step back
snow scabs

Three days after weather which wasn't a storm, there is still snow on the mountains.

It's coming off in strips, as if something has raked the flanks of the Front Range with huge, half-gentle paws. In the higher reaches, the snow line remains unspoiled, but the further down the slopes your eye slips the more scabby the land, until you reach the prairie flat, and here there's no snow, save an occasional, yellowing clot, sheltered by pods of pine.

The flatlands are for standing on, not walking through. If you picked the wrong direction, you'd be walking forever. The brightest parts of winter are blinding. Light suffuses the air and shines off the ground, making it hard to stare at the mountains or the grass at your feet. Near and far are blurred.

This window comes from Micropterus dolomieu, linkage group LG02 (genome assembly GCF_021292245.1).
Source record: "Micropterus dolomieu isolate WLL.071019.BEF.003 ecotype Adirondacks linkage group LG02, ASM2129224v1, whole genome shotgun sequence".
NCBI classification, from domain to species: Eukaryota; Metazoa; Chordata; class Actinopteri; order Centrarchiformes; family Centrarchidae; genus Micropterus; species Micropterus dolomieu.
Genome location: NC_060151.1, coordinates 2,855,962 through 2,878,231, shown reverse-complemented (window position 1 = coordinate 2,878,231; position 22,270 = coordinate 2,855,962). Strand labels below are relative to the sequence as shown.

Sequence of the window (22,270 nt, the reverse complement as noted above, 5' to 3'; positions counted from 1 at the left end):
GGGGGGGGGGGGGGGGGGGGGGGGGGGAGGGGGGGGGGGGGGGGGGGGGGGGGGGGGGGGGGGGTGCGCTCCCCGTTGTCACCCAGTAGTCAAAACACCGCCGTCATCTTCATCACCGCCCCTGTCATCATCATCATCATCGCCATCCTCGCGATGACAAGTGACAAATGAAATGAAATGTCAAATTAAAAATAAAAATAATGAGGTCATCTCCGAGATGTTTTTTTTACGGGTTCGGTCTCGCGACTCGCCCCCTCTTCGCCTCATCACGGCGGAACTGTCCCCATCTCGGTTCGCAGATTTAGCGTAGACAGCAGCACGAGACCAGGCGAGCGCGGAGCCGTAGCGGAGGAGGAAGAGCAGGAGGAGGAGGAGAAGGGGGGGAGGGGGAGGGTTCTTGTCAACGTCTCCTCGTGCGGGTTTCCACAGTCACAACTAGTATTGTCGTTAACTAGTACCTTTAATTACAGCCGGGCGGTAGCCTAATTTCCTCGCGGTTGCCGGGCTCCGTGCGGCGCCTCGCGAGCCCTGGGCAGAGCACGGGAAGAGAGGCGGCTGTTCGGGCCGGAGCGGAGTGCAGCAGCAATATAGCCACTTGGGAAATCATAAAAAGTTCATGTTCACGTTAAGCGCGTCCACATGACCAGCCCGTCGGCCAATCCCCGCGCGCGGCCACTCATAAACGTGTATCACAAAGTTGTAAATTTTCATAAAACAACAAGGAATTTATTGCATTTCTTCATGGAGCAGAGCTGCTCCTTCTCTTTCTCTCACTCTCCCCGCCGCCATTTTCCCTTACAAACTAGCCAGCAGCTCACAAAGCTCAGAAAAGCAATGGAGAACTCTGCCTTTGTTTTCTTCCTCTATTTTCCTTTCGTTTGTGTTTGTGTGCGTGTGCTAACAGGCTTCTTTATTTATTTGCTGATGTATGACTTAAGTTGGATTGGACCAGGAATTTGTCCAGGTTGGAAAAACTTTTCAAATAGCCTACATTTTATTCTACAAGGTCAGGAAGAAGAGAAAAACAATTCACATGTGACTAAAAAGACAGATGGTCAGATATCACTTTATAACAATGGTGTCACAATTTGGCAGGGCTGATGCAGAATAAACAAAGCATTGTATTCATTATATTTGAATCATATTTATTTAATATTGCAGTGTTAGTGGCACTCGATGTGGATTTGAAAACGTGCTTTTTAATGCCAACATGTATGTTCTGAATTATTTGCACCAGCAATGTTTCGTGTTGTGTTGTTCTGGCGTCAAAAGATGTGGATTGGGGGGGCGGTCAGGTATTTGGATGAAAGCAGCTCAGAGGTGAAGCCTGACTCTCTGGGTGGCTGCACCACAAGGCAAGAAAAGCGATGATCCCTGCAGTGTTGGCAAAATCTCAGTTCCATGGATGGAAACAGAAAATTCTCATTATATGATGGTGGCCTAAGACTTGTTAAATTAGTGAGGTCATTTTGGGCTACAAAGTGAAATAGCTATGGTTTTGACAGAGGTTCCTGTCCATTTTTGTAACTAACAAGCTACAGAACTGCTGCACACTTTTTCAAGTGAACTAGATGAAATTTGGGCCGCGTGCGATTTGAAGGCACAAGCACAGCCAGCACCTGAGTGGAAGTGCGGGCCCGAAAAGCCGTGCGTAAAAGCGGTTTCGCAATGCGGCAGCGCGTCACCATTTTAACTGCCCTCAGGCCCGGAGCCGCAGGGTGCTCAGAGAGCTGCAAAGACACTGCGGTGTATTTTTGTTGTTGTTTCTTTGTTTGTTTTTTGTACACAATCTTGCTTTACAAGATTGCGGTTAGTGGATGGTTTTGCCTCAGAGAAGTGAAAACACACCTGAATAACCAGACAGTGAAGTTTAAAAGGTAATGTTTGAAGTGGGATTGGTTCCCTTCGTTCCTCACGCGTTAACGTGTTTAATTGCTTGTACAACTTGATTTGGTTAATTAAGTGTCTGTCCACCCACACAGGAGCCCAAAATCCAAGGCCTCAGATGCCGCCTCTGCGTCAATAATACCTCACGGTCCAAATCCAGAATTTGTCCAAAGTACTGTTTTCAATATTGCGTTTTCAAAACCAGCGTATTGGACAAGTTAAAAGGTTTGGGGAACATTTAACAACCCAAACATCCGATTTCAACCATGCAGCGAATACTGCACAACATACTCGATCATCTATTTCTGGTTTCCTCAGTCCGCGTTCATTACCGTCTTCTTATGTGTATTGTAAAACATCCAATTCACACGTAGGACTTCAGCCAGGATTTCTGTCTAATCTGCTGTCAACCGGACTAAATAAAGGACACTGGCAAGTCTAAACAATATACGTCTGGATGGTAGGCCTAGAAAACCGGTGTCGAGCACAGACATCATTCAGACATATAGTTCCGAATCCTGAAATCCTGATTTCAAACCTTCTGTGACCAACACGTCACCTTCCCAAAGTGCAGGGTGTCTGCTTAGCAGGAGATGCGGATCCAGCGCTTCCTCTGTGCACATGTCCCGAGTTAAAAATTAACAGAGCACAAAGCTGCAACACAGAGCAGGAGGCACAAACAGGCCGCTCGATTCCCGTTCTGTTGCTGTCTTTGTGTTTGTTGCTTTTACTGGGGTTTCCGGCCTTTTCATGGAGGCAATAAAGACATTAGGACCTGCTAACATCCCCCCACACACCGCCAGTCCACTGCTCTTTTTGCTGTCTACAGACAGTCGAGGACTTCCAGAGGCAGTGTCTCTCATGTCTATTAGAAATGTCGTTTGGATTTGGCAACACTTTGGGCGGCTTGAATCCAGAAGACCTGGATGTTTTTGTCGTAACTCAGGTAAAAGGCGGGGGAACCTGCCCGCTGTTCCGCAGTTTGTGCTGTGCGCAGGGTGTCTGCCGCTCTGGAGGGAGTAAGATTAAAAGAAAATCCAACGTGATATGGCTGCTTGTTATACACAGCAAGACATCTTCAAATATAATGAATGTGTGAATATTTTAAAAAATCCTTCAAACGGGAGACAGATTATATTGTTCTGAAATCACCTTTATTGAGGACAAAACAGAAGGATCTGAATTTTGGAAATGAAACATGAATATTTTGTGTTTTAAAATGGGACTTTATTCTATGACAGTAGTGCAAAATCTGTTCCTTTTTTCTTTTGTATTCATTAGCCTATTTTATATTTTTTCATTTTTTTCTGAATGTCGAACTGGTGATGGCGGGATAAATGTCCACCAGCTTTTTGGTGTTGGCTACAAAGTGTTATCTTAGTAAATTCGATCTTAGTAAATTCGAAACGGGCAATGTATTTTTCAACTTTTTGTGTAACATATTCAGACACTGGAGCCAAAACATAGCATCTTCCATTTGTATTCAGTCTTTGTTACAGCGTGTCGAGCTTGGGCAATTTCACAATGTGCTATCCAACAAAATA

I often want to be everywhere at once. It's a familiar feeling. I'd like to climb to where it's impossible to live. I'd like to sit at the very bottom, looking at the farm machinery and the distillery towers and the bank buildings in Old Town. Life looks real at the bottom. I'd like to wander about half-way, pitched between two equally potent fictions, exploring the foothills and the slopes that lead up and look down at the same time, patched by the storm which, according to those who live here, wasn't actually a storm.

Colorado 250324